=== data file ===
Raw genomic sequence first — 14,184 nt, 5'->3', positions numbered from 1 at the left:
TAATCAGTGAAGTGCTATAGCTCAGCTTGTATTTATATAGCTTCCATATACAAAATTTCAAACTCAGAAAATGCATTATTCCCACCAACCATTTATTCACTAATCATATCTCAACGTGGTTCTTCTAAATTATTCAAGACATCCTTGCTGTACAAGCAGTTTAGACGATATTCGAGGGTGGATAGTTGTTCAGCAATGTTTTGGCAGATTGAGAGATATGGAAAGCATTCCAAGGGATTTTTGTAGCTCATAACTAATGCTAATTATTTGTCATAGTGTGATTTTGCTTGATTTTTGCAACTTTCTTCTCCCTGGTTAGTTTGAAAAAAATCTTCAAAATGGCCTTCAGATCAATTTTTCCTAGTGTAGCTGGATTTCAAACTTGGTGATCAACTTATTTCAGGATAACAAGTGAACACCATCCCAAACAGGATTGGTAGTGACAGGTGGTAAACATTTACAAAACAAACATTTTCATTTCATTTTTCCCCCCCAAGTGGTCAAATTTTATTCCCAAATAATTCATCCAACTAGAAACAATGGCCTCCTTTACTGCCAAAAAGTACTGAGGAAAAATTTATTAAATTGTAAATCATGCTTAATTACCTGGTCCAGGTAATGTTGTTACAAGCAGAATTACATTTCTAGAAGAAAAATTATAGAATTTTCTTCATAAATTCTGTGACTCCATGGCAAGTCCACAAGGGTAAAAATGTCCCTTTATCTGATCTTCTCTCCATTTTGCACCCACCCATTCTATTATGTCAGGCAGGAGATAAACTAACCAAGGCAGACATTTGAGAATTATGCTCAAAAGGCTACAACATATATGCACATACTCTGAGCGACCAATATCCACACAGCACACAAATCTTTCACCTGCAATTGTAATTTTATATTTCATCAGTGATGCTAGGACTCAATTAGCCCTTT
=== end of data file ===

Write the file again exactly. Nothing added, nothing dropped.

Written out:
Raw genomic sequence first — 14,184 nt, 5'->3', positions numbered from 1 at the left:
TAATCAGTGAAGTGCTATAGCTCAGCTTGTATTTATATAGCTTCCATATACAAAATTTCAAACTCAGAAAATGCATTATTCCCACCAACCATTTATTCACTAATCATATCTCAACGTGGTTCTTCTAAATTATTCAAGACATCCTTGCTGTACAAGCAGTTTAGACGATATTCGAGGGTGGATAGTTGTTCAGCAATGTTTTGGCAGATTGAGAGATATGGAAAGCATTCCAAGGGATTTTTGTAGCTCATAACTAATGCTAATTATTTGTCATAGTGTGATTTTGCTTGATTTTTGCAACTTTCTTCTCCCTGGTTAGTTTGAAAAAAATCTTCAAAATGGCCTTCAGATCAATTTTTCCTAGTGTAGCTGGATTTCAAACTTGGTGATCAACTTATTTCAGGATAACAAGTGAACACCATCCCAAACAGGATTGGTAGTGACAGGTGGTAAACATTTACAAAACAAACATTTTCATTTCATTTTTCCCCCCCAAGTGGTCAAATTTTATTCCCAAATAATTCATCCAACTAGAAACAATGGCCTCCTTTACTGCCAAAAAGTACTGAGGAAAAATTTATTAAATTGTAAATCATGCTTAATTACCTGGTCCAGGTAATGTTGTTACAAGCAGAATTACATTTCTAGAAGAAAAATTATAGAATTTTCTTCATAAATTCTGTGACTCCATGGCAAGTCCACAAGGGTAAAAATGTCCCTTTATCTGATCTTCTCTCCATTTTGCACCCACCCATTCTATTATGTCAGGCAGGAGATAAACTAACCAAGGCAGACATTTGAGAATTATGCTCAAAAGGCTACAACATATATGCACATACTCTGAGCGACCAATATCCACACAGCACACAAATCTTTCACCTGCAATTGTAATTTTATATTTCATCAGTGATGCTAGGACTCAATTAGCCCTTT